Words and photography by Deepi Ahluwalia
Of the many things San Francisco is known for, fog is near the top of the list. But for some visitors to the city, fog is no friend. It blocks picturesque views. It can make the city appear gloomy. And the chilly temperatures send unprepared tourists scrambling for souvenir sweatshirts. But for Caley Shoemaker, Head Distiller at Hangar 1 Vodka, summer—when fog is at its peak—is like Christmas.
It is during these few months the descending marine layer, saturated with tiny water droplets, is necessary for ample fog collection. It is with this water that Fog Point Vodka is made. The latest expression by Hangar 1—California grapes blended with fog water—is the essence of Northern California in bottle form. “People often ask me, ‘Do these vodkas taste that different?’ These really do, even with the same process,” says Shoemaker—one of only a few female head distillers in the country. Most people have heard the term terroir—the specific environmental conditions that give food items their unique flavors and aromas—is applied to wines, coffee, chocolate, and even San Francisco’s famed sourdough bread. While sipping the pristine water in my cup, I’m learning even fog has a sense of place. “A lot of the flavor in Fog Point comes from the delicious wine we’ve selected, and how those notes come out in the vodka,” Shoemaker continues. “Another big part of that is, I like to think, the fog terroir. Because we’ve collected fog at different locations, we’re actually tasting them through the vodka.”
The idea of catching fog is a bit obscure. Afterall, how does one actually capture a cloud? It turns out with an aptly named device called a fog catcher. Developed by FogQuest, a Canadian non-profit, fog catchers provide water to rural and developing areas where conventional water sources are not available. The fine mesh panels designed to capture the water droplets in fog, much like the leaves of redwood trees, are passive; without some wind and fog, they can’t do their job. The work is slow and patient, explains fog collector Chris Fogliatti. “To catch fog, the cloud fissures require significant amount of time with dense fog. They will not work if there is no visible fog. They can’t extract the humidity out of the air.” Fog catchers tend to work best in higher elevations, like the panels erected at the base of Sutro Tower. Considered one of San Francisco’s most iconic and visible landmarks, the tower is situated two-and-a-half miles from the coast at an elevation of 830 feet. Half Moon Bay is the other notably foggy collection site for Hangar 1. Both locations provide the water necessary to create Fog Point Vodka, providing its California flavor.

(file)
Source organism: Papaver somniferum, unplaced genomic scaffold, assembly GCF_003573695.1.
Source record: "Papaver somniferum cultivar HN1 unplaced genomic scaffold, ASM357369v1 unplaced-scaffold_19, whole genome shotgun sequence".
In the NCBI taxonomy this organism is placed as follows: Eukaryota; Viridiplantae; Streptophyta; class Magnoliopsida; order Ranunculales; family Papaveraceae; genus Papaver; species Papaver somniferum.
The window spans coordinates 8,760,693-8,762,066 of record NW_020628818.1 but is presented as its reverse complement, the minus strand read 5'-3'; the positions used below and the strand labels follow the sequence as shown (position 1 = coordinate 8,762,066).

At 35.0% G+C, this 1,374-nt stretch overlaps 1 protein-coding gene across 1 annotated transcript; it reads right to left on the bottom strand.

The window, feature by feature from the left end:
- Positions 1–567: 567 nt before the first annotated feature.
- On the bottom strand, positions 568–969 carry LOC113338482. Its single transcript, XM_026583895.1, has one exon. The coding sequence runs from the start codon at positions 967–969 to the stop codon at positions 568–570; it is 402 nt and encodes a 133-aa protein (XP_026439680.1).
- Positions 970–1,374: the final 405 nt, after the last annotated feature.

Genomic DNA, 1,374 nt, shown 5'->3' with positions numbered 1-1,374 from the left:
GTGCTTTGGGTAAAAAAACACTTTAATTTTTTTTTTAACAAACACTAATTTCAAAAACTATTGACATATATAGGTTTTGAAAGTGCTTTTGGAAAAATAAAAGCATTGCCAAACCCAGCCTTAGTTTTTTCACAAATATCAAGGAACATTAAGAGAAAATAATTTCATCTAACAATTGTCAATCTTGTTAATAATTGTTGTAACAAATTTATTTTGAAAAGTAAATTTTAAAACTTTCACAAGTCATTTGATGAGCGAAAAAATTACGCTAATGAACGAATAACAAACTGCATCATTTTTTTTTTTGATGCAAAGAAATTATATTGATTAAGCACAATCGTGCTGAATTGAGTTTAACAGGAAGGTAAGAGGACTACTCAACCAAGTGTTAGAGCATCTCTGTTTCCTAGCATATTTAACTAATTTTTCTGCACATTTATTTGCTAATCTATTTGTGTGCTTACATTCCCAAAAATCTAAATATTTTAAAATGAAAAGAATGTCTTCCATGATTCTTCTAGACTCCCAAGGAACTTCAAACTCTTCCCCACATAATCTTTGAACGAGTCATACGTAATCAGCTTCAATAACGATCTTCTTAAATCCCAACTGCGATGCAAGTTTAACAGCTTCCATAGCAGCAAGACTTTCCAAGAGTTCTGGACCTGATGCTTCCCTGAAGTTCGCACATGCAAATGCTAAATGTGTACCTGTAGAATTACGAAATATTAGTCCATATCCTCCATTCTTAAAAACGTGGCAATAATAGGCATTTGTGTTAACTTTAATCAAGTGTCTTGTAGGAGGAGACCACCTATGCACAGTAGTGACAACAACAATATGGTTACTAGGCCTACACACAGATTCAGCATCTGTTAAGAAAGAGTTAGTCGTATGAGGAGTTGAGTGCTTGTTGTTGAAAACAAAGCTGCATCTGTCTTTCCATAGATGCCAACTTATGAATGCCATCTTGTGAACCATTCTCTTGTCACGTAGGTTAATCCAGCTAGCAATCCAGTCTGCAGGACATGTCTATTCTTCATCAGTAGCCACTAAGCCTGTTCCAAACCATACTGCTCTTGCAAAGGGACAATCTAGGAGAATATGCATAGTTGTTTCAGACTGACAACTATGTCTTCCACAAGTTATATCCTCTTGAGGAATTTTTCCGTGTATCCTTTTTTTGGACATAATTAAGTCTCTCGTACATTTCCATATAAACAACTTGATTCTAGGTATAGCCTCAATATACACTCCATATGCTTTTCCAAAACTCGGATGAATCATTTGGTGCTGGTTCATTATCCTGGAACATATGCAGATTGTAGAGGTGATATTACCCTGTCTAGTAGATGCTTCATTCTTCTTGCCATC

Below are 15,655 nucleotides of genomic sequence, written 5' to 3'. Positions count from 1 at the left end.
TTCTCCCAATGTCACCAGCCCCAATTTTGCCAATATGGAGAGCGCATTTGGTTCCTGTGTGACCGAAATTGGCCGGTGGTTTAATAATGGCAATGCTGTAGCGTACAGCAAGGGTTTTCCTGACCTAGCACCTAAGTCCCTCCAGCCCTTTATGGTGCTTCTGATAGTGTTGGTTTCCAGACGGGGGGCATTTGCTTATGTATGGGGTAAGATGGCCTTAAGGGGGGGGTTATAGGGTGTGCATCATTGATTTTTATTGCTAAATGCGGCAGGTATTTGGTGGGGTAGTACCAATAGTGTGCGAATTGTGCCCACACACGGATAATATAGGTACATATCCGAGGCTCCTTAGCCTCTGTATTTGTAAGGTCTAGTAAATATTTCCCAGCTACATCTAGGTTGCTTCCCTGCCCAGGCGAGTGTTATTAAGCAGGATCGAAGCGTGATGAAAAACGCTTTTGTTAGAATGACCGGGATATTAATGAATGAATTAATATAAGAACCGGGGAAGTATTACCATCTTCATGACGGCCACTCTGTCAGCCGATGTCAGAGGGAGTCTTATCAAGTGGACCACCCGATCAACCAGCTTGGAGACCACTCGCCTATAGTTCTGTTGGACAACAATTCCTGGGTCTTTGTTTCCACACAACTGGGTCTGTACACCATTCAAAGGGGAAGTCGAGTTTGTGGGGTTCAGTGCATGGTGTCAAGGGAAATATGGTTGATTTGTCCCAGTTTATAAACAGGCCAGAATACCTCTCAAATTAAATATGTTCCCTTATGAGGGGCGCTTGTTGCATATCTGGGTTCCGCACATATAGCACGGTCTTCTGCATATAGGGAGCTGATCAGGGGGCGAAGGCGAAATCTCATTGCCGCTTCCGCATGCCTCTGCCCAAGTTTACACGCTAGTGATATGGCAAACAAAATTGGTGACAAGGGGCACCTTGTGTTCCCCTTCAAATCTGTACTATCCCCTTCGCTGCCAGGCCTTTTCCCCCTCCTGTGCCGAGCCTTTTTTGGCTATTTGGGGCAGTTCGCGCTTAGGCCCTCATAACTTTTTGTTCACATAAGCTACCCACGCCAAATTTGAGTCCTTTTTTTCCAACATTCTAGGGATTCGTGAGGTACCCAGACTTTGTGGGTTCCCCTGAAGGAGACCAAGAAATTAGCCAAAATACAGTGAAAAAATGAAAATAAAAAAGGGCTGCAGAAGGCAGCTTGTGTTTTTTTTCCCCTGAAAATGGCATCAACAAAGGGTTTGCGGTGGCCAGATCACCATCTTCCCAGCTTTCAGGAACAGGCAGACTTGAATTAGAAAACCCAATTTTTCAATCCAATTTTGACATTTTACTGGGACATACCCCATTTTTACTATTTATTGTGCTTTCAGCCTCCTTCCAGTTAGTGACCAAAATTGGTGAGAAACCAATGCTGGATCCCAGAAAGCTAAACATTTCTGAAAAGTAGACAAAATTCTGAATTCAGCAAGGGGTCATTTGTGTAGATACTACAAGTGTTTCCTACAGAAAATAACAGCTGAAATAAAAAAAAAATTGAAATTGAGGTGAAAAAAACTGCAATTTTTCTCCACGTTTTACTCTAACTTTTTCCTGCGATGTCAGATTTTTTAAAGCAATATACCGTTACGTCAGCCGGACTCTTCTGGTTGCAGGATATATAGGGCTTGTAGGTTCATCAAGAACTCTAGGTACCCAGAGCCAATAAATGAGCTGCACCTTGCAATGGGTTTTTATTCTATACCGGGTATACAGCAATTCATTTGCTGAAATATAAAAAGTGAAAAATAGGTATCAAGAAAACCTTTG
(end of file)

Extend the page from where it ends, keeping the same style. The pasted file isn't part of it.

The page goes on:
The Fog Point blend is unique. Other vodkas produced by Hangar 1 are made with deionized water; its neutral taste doesn’t impart flavor, an important characteristic since Hangar 1 uses fresh fruits and fine wine grapes in all of their expressions. “We want to let those ingredients shine and not change the flavor,” Shoemaker explains. But with Fog Point, the spirit brand decided to go the opposite direction. Utilizing a more “whiskey-style” approach in which water origin is often disclosed, Hangar 1 wanted the fog’s personality to come through. Sixty percent of Fog Point Vodka is water, making it a big contributor to overall taste. It is clean, smooth and dries lightly on the palate, while providing a hint of salinity and minerality akin to warm, wet stones.
We arrive at the Hangar 1 Distillery in Alameda, where the Fog Point 2018 release party take place. Escorted beyond the distillation stills, we enter Shoemaker’s think tank and lab to get our first taste of the newly minted vodka. This latest iteration of Fog Point in the Made of California line is distilled from Pine Ridge Chenin Blanc + Viognier. The blend—eighty percent Chenin Blanc and twenty percent Viognier—is produced in the Sacramento Delta where the days are hot and the nights are cool. The Chenin Blanc brings bright citrus and lighter acidity notes, whereas the Viognier offers round, rich notes of honeysuckle, in a flavorful blending of grape vodka and fog water. “It’s a wonderful commingling that almost gives it butterscotch notes at the end, which I think is really fun,” says Shoemaker. “The vodka pairs great with oysters because it has those same saline and mineral notes.”